Amadeo, a resident of La Plazuela, ate egg tacos every morning made with these tortillas. He was a poor man, and when I saw his breakfast, I realized there wasn’t more than a small smear of cooked egg in each taco, essentially tortillas flavored with a bit of egg. His large meal of the day was tortillas with beans, and he told us that he was lucky he liked beans and tortillas so much, since that was the food God gave the poor of Mexico.
Corn tortillas date back to pre-Columbian times, and still figure prominently in traditional Mexican cuisine. Then as now, the corn kernels are first soaked in an alkaline solution of lime (known as cal in Mexico) and water. This softens the outer skin, which is then rubbed off by hand. This process is known as nixtamalization. If you buy a bag of Maseca in Mexico, that is what the word nixtamalizado on the package means.
Despite the growing popularity of spongy Bimbo bread, tortillas are everywhere. They are the basis of quesadillas, enchiladas, tacos, enfrijoladas and much more. These days, they are more likely to be made from the dry masa mix, rather then freshly ground, dried corn. There is no comparison between the flavor of the two, but a corn grinder is not a usual household applicance, even in Mexico. So we all eat tortillas made from Maseca, though today’s modern Mexican youngsters probably do not even know what tortillas made from freshly ground corn taste like. No doubt, in the remote villages of Mexico, the real tortillas are all they know.
For some reason, my dear chief taster has had this fantasy that his esposa will some day slap masa between her hands and make corn tortillas for him regulary. Maybe this has something to do with a wish to return to simpler times. With a tortilleria only a block away, this is one fantasy that is not going to happen. Or so I thought until he gave me a beautiful, wooden tortilla press as a gift. What else could I do, but make tortillas for him. This one time.
Do you have a tortilla press and a mate who thinks you are going to slap together fresh tortillas for breakfast? If so, buy a bag of Maseca, or better yet, go to your local tortilleria and buy some fresh masa. That’s what I did. A half kilo of fresh masa cost six pesos, the same as a half kilo of tortillas. In other words, it cost the same for an equal weight of freshly cooked, steaming tortillas as it does for the masa, leaving me to go home, press the tortillas, then stand over a very hot griddle. But if making corn tortillas will make your day, here’s how to do it.
If you live in a town with a tortilleria, buy fresh masa. One pound (one-half kilo) will make twelve to fifteen tortillas. If you are not lucky enough to live near a tortilleria, buy a bag of Maseca or Quaker Masa Hariana de Maiz and follow the instructions on the package. Their instructions call for 2 cups of masa mix, 1 1/4 cups of water, and 1/4 teaspoon of salt. Stir together, adding water in small increments if the dough is too dry and cracks when a test tortilla is pressed, or adding more masa if it is too wet and sticks to the plastic bags in the press.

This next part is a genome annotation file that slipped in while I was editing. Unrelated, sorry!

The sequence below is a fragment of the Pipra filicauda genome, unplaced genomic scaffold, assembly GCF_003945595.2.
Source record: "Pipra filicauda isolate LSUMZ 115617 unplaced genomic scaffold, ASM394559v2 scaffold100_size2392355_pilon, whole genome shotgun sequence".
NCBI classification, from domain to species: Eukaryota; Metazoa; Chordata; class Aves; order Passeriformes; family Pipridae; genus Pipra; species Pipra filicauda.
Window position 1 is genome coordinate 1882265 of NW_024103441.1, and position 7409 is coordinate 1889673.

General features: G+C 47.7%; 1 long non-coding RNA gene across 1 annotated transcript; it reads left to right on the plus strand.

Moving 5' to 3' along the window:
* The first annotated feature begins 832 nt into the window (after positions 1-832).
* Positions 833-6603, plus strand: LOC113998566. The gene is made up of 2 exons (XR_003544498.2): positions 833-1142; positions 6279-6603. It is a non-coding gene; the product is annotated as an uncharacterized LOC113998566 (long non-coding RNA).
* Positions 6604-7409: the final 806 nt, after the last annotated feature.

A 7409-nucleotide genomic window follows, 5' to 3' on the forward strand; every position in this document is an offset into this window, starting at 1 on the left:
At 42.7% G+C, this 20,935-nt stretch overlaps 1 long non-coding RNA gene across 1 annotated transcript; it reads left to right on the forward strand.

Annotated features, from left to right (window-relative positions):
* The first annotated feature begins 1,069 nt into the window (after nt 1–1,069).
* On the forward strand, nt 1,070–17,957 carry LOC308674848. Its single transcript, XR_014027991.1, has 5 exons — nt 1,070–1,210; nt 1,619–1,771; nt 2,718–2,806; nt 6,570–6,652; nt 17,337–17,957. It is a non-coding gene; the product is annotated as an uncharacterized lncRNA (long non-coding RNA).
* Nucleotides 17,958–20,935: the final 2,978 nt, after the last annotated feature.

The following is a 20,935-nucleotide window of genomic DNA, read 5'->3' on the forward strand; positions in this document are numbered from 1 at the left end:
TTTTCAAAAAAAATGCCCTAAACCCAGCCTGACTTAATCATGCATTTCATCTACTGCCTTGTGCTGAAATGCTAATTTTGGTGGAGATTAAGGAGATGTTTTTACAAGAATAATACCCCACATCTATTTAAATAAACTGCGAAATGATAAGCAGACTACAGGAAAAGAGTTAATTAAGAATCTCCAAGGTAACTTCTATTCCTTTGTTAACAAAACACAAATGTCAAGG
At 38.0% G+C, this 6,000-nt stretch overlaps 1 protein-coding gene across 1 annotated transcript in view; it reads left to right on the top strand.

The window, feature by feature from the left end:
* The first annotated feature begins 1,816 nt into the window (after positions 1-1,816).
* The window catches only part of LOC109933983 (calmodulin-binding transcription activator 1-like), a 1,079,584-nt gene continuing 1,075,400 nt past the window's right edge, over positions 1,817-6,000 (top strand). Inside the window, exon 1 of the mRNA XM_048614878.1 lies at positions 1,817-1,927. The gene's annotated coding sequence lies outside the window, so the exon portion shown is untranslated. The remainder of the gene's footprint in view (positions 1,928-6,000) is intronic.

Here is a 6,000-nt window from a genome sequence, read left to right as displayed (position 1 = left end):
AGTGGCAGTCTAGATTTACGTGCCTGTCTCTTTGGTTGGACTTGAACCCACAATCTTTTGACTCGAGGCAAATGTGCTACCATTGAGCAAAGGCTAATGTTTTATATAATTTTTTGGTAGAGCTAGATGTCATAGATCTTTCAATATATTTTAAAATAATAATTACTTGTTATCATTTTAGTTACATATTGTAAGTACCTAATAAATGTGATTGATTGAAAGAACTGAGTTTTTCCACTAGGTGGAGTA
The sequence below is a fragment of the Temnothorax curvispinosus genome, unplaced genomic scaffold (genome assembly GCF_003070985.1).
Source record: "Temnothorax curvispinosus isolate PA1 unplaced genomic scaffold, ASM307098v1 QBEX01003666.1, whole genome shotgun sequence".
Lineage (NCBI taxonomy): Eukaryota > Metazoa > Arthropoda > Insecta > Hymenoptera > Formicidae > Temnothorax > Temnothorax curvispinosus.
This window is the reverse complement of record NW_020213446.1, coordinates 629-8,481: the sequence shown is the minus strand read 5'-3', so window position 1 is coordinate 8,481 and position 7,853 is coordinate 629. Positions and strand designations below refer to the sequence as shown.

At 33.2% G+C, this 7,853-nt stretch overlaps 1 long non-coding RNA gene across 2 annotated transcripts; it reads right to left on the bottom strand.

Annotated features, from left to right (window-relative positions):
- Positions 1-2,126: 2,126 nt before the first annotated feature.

Whether your masa is fresh from a tortilleria, or mixed at home, pinch off enough dough to roll a ball in your hands that is slightly larger than a walnut. Keep the balls covered with a towel or plastic bag so they don’t dry before they get to the griddle or comal.
Lay a plastic bag on your tortilla press, set a ball of dough in the center, cover that with another plastic bag, and bring down the upper part of the press with moderate pressure. That’s it — remove the tortilla from the bags and place on a very hot, unoiled griddle. After a few minutes, when brown spots start to appear on the under-side, turn it over. It will start to puff a little. Cook another minute or two, until small brown spots again appear underneath. Don’t overcook or it will be crispy. We are after soft tortillas.
Once you can stand back and survey your handiwork, you are ready to make quesadillas, Baja fish tacos or enchiladas rojas. The side of the tortilla that puffed up is called the “face” and experts say it goes inside a taco or quesadilla, because it may peel off. Once I have the tortillas cooked and off the griddle, I can’t tell which side is which. But, I’m no expert.
The two illustrations at the top are from the Florentine Codex and the Mendoza Codex, repectively, and are in Public Domain.
Beetroot is a round root vegetable, and the most common variety has a wine-dark purple skin with slightly lighter, ringed flesh – although there are some golden and whitish varieties, too.
Steamed, pickled or roasted, it’s a popular addition to salads and savoury dishes, but you’ll also find it in juice form.
Due to its relatively high sugar content, beetroot walks a fine line between sweet and savoury, making it a useful tasting note for red wines that display a similar balanced duality.
Pinot Noir wines can have flavours and aromas reminiscent of beetroot when their strong sweet, red fruit character intermingles with earthy undertones, often gained from maturation and cooler growing conditions.
For example Franz Haas, Pònkler Pinot Noir 2012, from the Alpine climes of Northern Italy’s Alto Adige region, expresses ‘complex red fruit’ with savoury tones of ‘beetroot and white pepper’.
Or the 98-point Bass Phillip, Reserve Pinot Noir 2012, hailing from the cool, maritime climate of the Australian Gippsland region in Victoria, and praised for its layers of ‘spice and earth sluiced plum, cassis and beetroot’.